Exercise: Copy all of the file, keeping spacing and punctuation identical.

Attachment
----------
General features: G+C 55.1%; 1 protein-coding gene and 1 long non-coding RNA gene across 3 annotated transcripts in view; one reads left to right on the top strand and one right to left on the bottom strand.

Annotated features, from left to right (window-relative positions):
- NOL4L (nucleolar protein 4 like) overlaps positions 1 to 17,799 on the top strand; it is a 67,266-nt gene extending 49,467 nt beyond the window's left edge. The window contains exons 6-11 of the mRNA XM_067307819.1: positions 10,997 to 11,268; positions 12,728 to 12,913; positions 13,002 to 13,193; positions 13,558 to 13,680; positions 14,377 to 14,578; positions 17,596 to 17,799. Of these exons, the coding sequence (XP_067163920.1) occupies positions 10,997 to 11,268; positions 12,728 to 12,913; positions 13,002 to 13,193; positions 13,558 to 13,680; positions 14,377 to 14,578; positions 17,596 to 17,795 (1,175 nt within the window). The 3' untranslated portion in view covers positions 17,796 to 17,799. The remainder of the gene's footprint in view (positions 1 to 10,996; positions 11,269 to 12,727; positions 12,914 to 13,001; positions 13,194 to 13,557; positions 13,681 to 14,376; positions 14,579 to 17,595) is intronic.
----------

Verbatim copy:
General features: G+C 55.1%; 1 protein-coding gene and 1 long non-coding RNA gene across 3 annotated transcripts in view; one reads left to right on the top strand and one right to left on the bottom strand.

Annotated features, from left to right (window-relative positions):
- NOL4L (nucleolar protein 4 like) overlaps positions 1 to 17,799 on the top strand; it is a 67,266-nt gene extending 49,467 nt beyond the window's left edge. The window contains exons 6-11 of the mRNA XM_067307819.1: positions 10,997 to 11,268; positions 12,728 to 12,913; positions 13,002 to 13,193; positions 13,558 to 13,680; positions 14,377 to 14,578; positions 17,596 to 17,799. Of these exons, the coding sequence (XP_067163920.1) occupies positions 10,997 to 11,268; positions 12,728 to 12,913; positions 13,002 to 13,193; positions 13,558 to 13,680; positions 14,377 to 14,578; positions 17,596 to 17,795 (1,175 nt within the window). The 3' untranslated portion in view covers positions 17,796 to 17,799. The remainder of the gene's footprint in view (positions 1 to 10,996; positions 11,269 to 12,727; positions 12,914 to 13,001; positions 13,194 to 13,557; positions 13,681 to 14,376; positions 14,579 to 17,595) is intronic.